Northern Ireland faces lots of uncertainty due to Brexit and there has been justifiable fear that the UK will sacrifice the north's best interests in following a hard exit. The report outlines the sectors that are most at risk from any tightening of border controls:
- “A significant volume of live imports of pigs and cattle from Ireland which is necessary
to help Northern Irish processors achieve scale efficiency in their plants (with pigs in
- 25% of the Northern Ireland milk pool goes to Ireland for processing;
- 36% of Northern Irish lamb is processed in Ireland; and
- 50% of Northern Ireland milled goes to Ireland.”
Future of Farming
The report calls for a process of diversification of Irish agriculture in order to make it more able to withstand shock. It presents three options:
“i. Finding new export markets for existing products;
- Reopening any possible markets;
- Developing new products to substitute for loss of market share in the UK.”
These recommendations are all well and good, but they will take time and product development is not so easy, requiring investment. The report does not indicate where this will come from.
UK farmer supports
The report quotes an analysis by Teagasc which finds that “a dramatic, New Zealand style ending of government support to agriculture in the UK is unlikely.” Instead, it is believed that the UK will favour a shift in funding towards agri-environmental schemes. “Overall, if the level of income support provided currently is dramatically reduced, this could lead to significant changes to the structure of UK agriculture and to the level of UK agri -food self-sufficiency that would have more significant implication for UK agri-food trade.”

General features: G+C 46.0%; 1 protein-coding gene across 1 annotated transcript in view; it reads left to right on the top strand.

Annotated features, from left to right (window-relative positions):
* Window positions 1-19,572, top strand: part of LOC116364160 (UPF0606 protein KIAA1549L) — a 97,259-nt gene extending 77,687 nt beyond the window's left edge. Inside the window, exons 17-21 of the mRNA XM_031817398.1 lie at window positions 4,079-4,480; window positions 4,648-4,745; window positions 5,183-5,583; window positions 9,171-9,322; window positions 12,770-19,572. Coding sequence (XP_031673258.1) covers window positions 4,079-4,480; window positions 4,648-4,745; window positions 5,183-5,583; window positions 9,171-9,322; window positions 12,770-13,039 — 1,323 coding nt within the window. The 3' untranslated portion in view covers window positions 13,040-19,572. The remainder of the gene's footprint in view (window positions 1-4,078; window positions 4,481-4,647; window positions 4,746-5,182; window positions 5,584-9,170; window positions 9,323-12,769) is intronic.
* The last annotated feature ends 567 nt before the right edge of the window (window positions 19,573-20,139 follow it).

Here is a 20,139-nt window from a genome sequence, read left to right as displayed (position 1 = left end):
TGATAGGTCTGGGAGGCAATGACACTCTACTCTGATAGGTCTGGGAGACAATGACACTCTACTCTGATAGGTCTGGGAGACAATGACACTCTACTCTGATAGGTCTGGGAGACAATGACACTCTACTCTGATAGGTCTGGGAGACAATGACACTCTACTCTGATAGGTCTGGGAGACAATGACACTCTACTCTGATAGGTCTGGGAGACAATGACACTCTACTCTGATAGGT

The report acknowledges the diversity of Irish farming enterprises, but notes that some will probably have to look at farming part-time. Others might have to invest heavily to survive, by scaling up. The report predicts that if the UK manages to source cheap produce on the world market Irish producers will face “considerable downward pressure”.
The report could have focused more of the areas of promise like organic small-holdings producing speciality good as well as agroforestry possibilities, but while these are not suggested they would fall into a broad diversification bracket.
Country of origin criteria may have to be strengthened post-Brexit, which would affect certain products processed cross-border and re-sold at home. These products could attract tariffs for not being “deemed sufficiently Irish”.
Some shared Geographical Indicators (GI – products with specific location associations like Irish whiskey) will need to be re-examined in light of Brexit. “The Committee is of the opinion that the UK be allowed to voluntarily participate in the geographical indications (GIs) scheme. The Committee believes that GIs are beneficial to consumers in both the UK and the EU27, as such, there seems little merit in mandating the exclusion of the UK from participation in the GI scheme.”